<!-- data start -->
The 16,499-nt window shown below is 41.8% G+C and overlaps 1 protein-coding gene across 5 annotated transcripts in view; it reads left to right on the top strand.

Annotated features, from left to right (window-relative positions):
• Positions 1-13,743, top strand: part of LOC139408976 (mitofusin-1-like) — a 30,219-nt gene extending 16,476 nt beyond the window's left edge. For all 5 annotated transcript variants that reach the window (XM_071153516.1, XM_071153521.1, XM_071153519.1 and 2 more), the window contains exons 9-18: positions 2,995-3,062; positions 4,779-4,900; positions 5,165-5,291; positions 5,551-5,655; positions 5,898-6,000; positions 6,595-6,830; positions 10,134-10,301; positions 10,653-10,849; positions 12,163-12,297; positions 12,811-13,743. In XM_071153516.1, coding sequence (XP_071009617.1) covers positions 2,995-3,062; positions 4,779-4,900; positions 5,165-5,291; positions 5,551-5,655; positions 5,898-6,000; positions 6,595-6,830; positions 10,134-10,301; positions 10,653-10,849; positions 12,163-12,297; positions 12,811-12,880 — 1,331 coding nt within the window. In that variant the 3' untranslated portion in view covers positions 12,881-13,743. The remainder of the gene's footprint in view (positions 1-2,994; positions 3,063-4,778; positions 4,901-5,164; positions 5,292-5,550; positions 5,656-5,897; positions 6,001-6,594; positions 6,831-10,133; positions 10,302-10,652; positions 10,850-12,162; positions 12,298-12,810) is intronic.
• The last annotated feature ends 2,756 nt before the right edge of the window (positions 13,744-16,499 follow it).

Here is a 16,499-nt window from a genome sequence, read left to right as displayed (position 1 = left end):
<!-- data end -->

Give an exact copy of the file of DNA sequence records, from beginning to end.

The 16,499-nt window shown below is 41.8% G+C and overlaps 1 protein-coding gene across 5 annotated transcripts in view; it reads left to right on the top strand.

Annotated features, from left to right (window-relative positions):
• Positions 1-13,743, top strand: part of LOC139408976 (mitofusin-1-like) — a 30,219-nt gene extending 16,476 nt beyond the window's left edge. For all 5 annotated transcript variants that reach the window (XM_071153516.1, XM_071153521.1, XM_071153519.1 and 2 more), the window contains exons 9-18: positions 2,995-3,062; positions 4,779-4,900; positions 5,165-5,291; positions 5,551-5,655; positions 5,898-6,000; positions 6,595-6,830; positions 10,134-10,301; positions 10,653-10,849; positions 12,163-12,297; positions 12,811-13,743. In XM_071153516.1, coding sequence (XP_071009617.1) covers positions 2,995-3,062; positions 4,779-4,900; positions 5,165-5,291; positions 5,551-5,655; positions 5,898-6,000; positions 6,595-6,830; positions 10,134-10,301; positions 10,653-10,849; positions 12,163-12,297; positions 12,811-12,880 — 1,331 coding nt within the window. In that variant the 3' untranslated portion in view covers positions 12,881-13,743. The remainder of the gene's footprint in view (positions 1-2,994; positions 3,063-4,778; positions 4,901-5,164; positions 5,292-5,550; positions 5,656-5,897; positions 6,001-6,594; positions 6,831-10,133; positions 10,302-10,652; positions 10,850-12,162; positions 12,298-12,810) is intronic.
• The last annotated feature ends 2,756 nt before the right edge of the window (positions 13,744-16,499 follow it).

Here is a 16,499-nt window from a genome sequence, read left to right as displayed (position 1 = left end):